Undersea Adventure

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Today is Gofuku no Hi (着物着ます, Wear Kimono Day), and even though I finally have some kimono that fit me well, I just wasn’t up to getting dressed myself. I’m still under the weather from allergy season and a few days ago I stepped on a very large chunk of glass and my foot hurts enormously. But I couldn’t let the day pass by without at least dressing the mannequin!

I’d been feeling sort of uninspired lately, trying to come up with interesting new coordinations with pieces I own and love but nothing was coming to mind. Suddenly, yesterday, it hit me. My beloved geisha hikizuri and octopus obi from 3Magpies Studio would come together perfectly to form an elegant. monochrome undersea outfit.

Dressing the hikizuri like a regular kimono was more of a challenge than I’d anticipated. There’s a ton of fabric folded up under the obi but I think I did a very good job of keeping it neat and tidy. I really love how the theme and colours came together, and this gorgeous octopus obidome with pearls and red synthetic coral pieces from PintoPonyProductions was the perfect crowning touch.

Back when I did the Disney Princess Project a lot of folks suggested I do villains. While it wasn’t my intention, between the purple tones and aquatic motifs this outfit has a definite Ursula vibe to it. Maybe I will do the villains after all!

Items used in this coordination

Tsukihana, Custom Geisha Monster High Doll

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Hello everyone! I’d like you all to meet Tsukihana! Back at the beginning of the year I got a bee in my bonnet and decided I wanted to customise a doll. If you follow me on Instagram, you’ve likely seen sneak peeks and progress shots, but she’s finally complete and I’m so excited to share her.

She started life as a Draculaura doll I bought on the cheap off eBay. I chose Draculaura because I liked the shape of her face, and her skin colour was close enough to a normal human skin tone that it wouldn’t be too difficult to tone down the few visible bits. I also wanted a doll with primarily black hair, but that ended up not mattering in the end.

I started out with her face. I stripped down the original paint, toned down the back of her head and neck with soft pastels, and used white chalk paint as oshiroi. The face details were a combination of pastels, watercolour pencils, and acrylic paint. The Draculaura doll’s face sculpt reminded me very much of a now-retired geiko named Mamehana, so I referenced the following photos of her quite heavily while painting. (1, 2, 3).

My next step was to change the colour of her hands from pink to a more natural tone. Somehow during this process, I lost her hands. I looked for them for literally months, but they’re just… gone. In the end I gave up and bought a replacement set on eBay. I toned them with brown and yellow chalk pastels that helped neutralise the bright pink tone.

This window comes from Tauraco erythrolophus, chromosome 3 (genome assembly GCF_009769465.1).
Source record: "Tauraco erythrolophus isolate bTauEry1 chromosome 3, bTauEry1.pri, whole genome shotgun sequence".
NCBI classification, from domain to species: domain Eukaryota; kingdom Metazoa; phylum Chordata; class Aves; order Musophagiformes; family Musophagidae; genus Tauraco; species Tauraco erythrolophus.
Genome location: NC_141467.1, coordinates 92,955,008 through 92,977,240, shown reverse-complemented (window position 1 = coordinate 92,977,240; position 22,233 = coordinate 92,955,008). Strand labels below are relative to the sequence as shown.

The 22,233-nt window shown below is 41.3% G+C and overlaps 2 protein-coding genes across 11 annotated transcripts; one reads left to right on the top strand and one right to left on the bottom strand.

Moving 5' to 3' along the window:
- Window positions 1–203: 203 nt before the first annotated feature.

When it came to repainting the face and body, I found Dollightful  and Poppen Atelier, two very helpful YouTube channels with lots of information on customising Monster High and similar dolls. Initially, I’d planned to style her original hair using these traditional katsura styling videos but in the end her hair proved too stubborn and poofy, and it looked pretty awful no matter what I did, so I chopped it all off and sculpted a hairstyle out of clay. It’s primarily based on the tsubushi shimada, but I had to take a few creative liberties. Her kanzashi are beads and charms I had lying around.

The outfit was a co-production. Makiko of JaponSakura (who also made this beautiful Pullip kimono) was kind enough to custom-make me a plain black hikizuri-style kimono and coordinating obi using the fabric I selected, since it reminded me of the moon. Once I received it, I painted the plum and bamboo design around the hem and the custom crests myself, I thought since it was such a small scale, using regular acrylic would be fine, but if I were to do another custom like this I’d definitely invest in fabric paints instead. The crests might seem a bit proportionally large by modern standards, but any smaller and they would have just looked like blobs. Her momi (the red fabric wrap geisha wear beneath the obi), juban sleeves, and underskirt are just scraps of red fabric I hand-sewed and tacked into place. The zori are a pair of MH shoes I repainted and modified slightly – they originally looked like this. I removed some of the strap bulk and painted some white to make it disappear a little. I did debate reforming her feet so they would be flat, but I was hesitant to experiment that much and risk ruining the doll. Makiko also included tabi with the kimono but they made her feet too bulky to fit in the shoes, so in the end I just sanded some detail off her toes and painted her legs with the same chalk paint I used on her face.

Her shamisen was improvised, made from foam board, stir sticks, and gorgeous washi tape from The Rare Orchid. I got a bunch of beautiful paper and tape from them, a full review is coming!